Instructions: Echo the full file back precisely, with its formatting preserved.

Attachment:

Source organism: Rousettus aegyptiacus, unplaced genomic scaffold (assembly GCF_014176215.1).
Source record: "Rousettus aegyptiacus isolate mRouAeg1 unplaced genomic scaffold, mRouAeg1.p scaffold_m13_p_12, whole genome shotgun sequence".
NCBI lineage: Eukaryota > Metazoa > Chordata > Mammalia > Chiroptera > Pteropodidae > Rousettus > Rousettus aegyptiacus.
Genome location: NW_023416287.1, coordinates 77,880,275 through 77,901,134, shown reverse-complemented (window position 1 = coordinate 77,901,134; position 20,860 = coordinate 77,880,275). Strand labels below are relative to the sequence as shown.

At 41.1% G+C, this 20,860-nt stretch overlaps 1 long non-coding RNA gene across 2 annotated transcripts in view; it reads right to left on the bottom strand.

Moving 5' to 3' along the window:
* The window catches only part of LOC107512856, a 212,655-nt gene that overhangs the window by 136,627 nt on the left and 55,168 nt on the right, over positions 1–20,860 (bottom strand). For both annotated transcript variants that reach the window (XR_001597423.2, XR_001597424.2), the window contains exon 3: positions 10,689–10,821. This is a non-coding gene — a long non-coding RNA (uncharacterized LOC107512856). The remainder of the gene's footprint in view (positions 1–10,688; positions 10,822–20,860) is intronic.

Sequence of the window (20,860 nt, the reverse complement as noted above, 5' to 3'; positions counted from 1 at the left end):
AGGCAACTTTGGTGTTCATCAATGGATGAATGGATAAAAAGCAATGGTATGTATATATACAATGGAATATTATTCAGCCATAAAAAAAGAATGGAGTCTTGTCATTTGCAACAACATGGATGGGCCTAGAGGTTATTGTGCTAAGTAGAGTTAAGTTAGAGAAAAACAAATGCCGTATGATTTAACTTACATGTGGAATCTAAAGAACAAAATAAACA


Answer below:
Source organism: Rousettus aegyptiacus, unplaced genomic scaffold (assembly GCF_014176215.1).
Source record: "Rousettus aegyptiacus isolate mRouAeg1 unplaced genomic scaffold, mRouAeg1.p scaffold_m13_p_12, whole genome shotgun sequence".
NCBI lineage: Eukaryota > Metazoa > Chordata > Mammalia > Chiroptera > Pteropodidae > Rousettus > Rousettus aegyptiacus.
Genome location: NW_023416287.1, coordinates 77,880,275 through 77,901,134, shown reverse-complemented (window position 1 = coordinate 77,901,134; position 20,860 = coordinate 77,880,275). Strand labels below are relative to the sequence as shown.

At 41.1% G+C, this 20,860-nt stretch overlaps 1 long non-coding RNA gene across 2 annotated transcripts in view; it reads right to left on the bottom strand.

Moving 5' to 3' along the window:
* The window catches only part of LOC107512856, a 212,655-nt gene that overhangs the window by 136,627 nt on the left and 55,168 nt on the right, over positions 1–20,860 (bottom strand). For both annotated transcript variants that reach the window (XR_001597423.2, XR_001597424.2), the window contains exon 3: positions 10,689–10,821. This is a non-coding gene — a long non-coding RNA (uncharacterized LOC107512856). The remainder of the gene's footprint in view (positions 1–10,688; positions 10,822–20,860) is intronic.

Sequence of the window (20,860 nt, the reverse complement as noted above, 5' to 3'; positions counted from 1 at the left end):
AGGCAACTTTGGTGTTCATCAATGGATGAATGGATAAAAAGCAATGGTATGTATATATACAATGGAATATTATTCAGCCATAAAAAAAGAATGGAGTCTTGTCATTTGCAACAACATGGATGGGCCTAGAGGTTATTGTGCTAAGTAGAGTTAAGTTAGAGAAAAACAAATGCCGTATGATTTAACTTACATGTGGAATCTAAAGAACAAAATAAACA